I worked at RIMAC when it was first built. It may have even been under construction when we moved in there. And I had the easiest job—I would just go in there and sit in a little information booth window and it was always pretty early in the morning, when people would go in and just workout and nobody ever came to talk to me. So I’d just do my homework, on these nice, quiet, easy mornings.
Or been a surf teacher…
My job as a surf instructor through Rec Classes was so great. Even now, seeing the joy of somebody else experience what I’ve grown to love is more fulfilling actually than doing it myself. One of the best parts of that teaching job was all the international students—they came from all over the world to San Diego and they’d want to learn to surf. That was their goal, you know? The main thing they wanted to do here. I loved being a kind of ambassador for the sport. It gave me a lot of fulfillment.
(It also gave him the love of his life.)
True story—I taught my wife in one of my surfing classes through Rec. That’s how I met her. I taught her to surf and then we ended up getting married a couple of years later. It sounds creepy—marrying your student—but I’m only a year older than her.
I mean, is that guy on the left not husband material?
Or maybe he’d have been a camp counselor…
Then I got a job in the summer as a counselor at Knock Around Camp (Rec’s summer day camp for kids of students, staff and faculty.) Jon Foreman and I were counselors together for a couple summers. That was a blast—just playing with kids, swimming at the natatorium. We’d throw kids off the diving board and then tear it up outside playing soccer with them. That was a great summer job. The whole Rec department crew was so much fun. It was just like a family.
Or he’d have combined camp and surfing together…
At that point in my life, my dream was to create a kid’s camp all about the ocean and surfing and science—the perfect blend of the things that I love to do. I even wrote up a proposal for it. The fact that Laurel at Rec even gave me the time of day to pitch it, that was a huge confidence boost for me. It was right at the time a record label eventually signed us, but had that not happened, I was totally looking forward to pursuing that idea of a kid’s camp about surfing and science.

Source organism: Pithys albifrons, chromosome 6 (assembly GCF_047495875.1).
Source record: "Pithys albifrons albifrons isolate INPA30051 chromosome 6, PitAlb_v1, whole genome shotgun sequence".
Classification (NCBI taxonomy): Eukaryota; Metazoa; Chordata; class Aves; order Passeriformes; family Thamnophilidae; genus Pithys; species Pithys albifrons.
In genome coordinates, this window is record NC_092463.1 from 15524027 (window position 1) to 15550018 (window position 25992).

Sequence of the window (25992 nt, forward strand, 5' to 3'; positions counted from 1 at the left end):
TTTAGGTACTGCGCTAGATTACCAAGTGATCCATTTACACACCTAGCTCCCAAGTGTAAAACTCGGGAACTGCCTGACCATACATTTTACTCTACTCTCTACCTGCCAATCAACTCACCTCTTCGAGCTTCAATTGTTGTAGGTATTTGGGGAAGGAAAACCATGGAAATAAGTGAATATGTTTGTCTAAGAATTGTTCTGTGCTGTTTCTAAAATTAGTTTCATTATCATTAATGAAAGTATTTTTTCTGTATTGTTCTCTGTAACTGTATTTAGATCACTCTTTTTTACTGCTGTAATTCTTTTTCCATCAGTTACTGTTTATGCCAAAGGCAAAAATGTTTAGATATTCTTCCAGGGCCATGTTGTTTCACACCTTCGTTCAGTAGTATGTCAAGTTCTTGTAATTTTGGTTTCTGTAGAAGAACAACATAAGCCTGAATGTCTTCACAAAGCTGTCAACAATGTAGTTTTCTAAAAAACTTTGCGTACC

(You’d just have to keep him away from the kid’s food.)
One time we got in trouble. Jon and I were reprimanded because a parent had complained that we were eating their kid’s lunch. [laughs] But the truth was, they were throwing away so much food! And I hated to see them waste that food. So I’m like, Oh, you’re gonna throw that away? I’ll eat that pack of Oreos or Cheez-Its or whatever it was. I guess somebody told their parents: “My counselor is eating my food.” So we got busted. But you know, when you’re a college student, free food is great.
But really, that camp is where they found their purpose.
That Knock Around experience really gave me an appreciation for how you can have a tangible influence on kids. I hadn’t really worked with kids at all at that point, but I found that teaching them to swim and play sports, it becomes so much more than that. They become more confident by learning things they didn’t think they could do. Like doing a flip off the diving board or scoring a goal on the soccer field—it builds their self-worth and you can really see that happening. It really shaped my appreciation for investing in the lives of the next generation. That’s been our focus as a band with our charity efforts—the Bro-Am surf contest we put on and what we do for youth charities here in San Diego, it’s all about supporting the next generation who is going to carry the world.
Talk about Triton spirit, right?!
It just starts with gratitude for what we were given. Growing up in San Diego, experiencing surfing and music—I mean, those two things kept me out of trouble. And with all of us in the band, we all have a desire to give back because we’ve been given so much—the support, education, and the community we have here. From high school into college and beyond, we’re really rooted here in San Diego. All of us in the band live here, record here, we see each other every day. Even as we travel around the globe to a lot of great places, the more I’m absolutely sure that I’ll never leave San Diego.
Which is why we’re stoked they played a concert just for Tritons at Homecoming@Home!